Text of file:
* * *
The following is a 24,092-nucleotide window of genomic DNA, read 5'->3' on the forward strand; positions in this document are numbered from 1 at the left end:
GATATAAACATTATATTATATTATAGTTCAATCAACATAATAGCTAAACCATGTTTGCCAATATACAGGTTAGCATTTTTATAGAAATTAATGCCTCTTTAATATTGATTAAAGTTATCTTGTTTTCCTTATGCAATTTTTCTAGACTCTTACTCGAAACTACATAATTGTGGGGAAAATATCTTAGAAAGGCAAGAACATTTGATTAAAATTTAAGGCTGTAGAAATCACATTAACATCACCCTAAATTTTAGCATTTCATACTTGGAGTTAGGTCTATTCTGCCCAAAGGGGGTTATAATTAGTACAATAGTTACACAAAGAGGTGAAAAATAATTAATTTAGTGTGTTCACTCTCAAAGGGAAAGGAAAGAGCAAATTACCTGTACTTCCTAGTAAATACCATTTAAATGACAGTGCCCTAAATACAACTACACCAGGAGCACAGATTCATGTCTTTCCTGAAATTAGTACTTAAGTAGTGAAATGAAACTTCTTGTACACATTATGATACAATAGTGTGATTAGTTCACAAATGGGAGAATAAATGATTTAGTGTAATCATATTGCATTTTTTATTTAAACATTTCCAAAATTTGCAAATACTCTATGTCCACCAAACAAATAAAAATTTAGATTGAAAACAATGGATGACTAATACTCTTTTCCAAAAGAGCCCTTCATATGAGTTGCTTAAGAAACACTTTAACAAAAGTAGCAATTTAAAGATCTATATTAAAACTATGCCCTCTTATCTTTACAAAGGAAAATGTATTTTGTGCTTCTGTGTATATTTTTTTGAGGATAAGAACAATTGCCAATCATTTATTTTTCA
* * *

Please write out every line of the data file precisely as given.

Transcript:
The following is a 24,092-nucleotide window of genomic DNA, read 5'->3' on the forward strand; positions in this document are numbered from 1 at the left end:
GATATAAACATTATATTATATTATAGTTCAATCAACATAATAGCTAAACCATGTTTGCCAATATACAGGTTAGCATTTTTATAGAAATTAATGCCTCTTTAATATTGATTAAAGTTATCTTGTTTTCCTTATGCAATTTTTCTAGACTCTTACTCGAAACTACATAATTGTGGGGAAAATATCTTAGAAAGGCAAGAACATTTGATTAAAATTTAAGGCTGTAGAAATCACATTAACATCACCCTAAATTTTAGCATTTCATACTTGGAGTTAGGTCTATTCTGCCCAAAGGGGGTTATAATTAGTACAATAGTTACACAAAGAGGTGAAAAATAATTAATTTAGTGTGTTCACTCTCAAAGGGAAAGGAAAGAGCAAATTACCTGTACTTCCTAGTAAATACCATTTAAATGACAGTGCCCTAAATACAACTACACCAGGAGCACAGATTCATGTCTTTCCTGAAATTAGTACTTAAGTAGTGAAATGAAACTTCTTGTACACATTATGATACAATAGTGTGATTAGTTCACAAATGGGAGAATAAATGATTTAGTGTAATCATATTGCATTTTTTATTTAAACATTTCCAAAATTTGCAAATACTCTATGTCCACCAAACAAATAAAAATTTAGATTGAAAACAATGGATGACTAATACTCTTTTCCAAAAGAGCCCTTCATATGAGTTGCTTAAGAAACACTTTAACAAAAGTAGCAATTTAAAGATCTATATTAAAACTATGCCCTCTTATCTTTACAAAGGAAAATGTATTTTGTGCTTCTGTGTATATTTTTTTGAGGATAAGAACAATTGCCAATCATTTATTTTTCA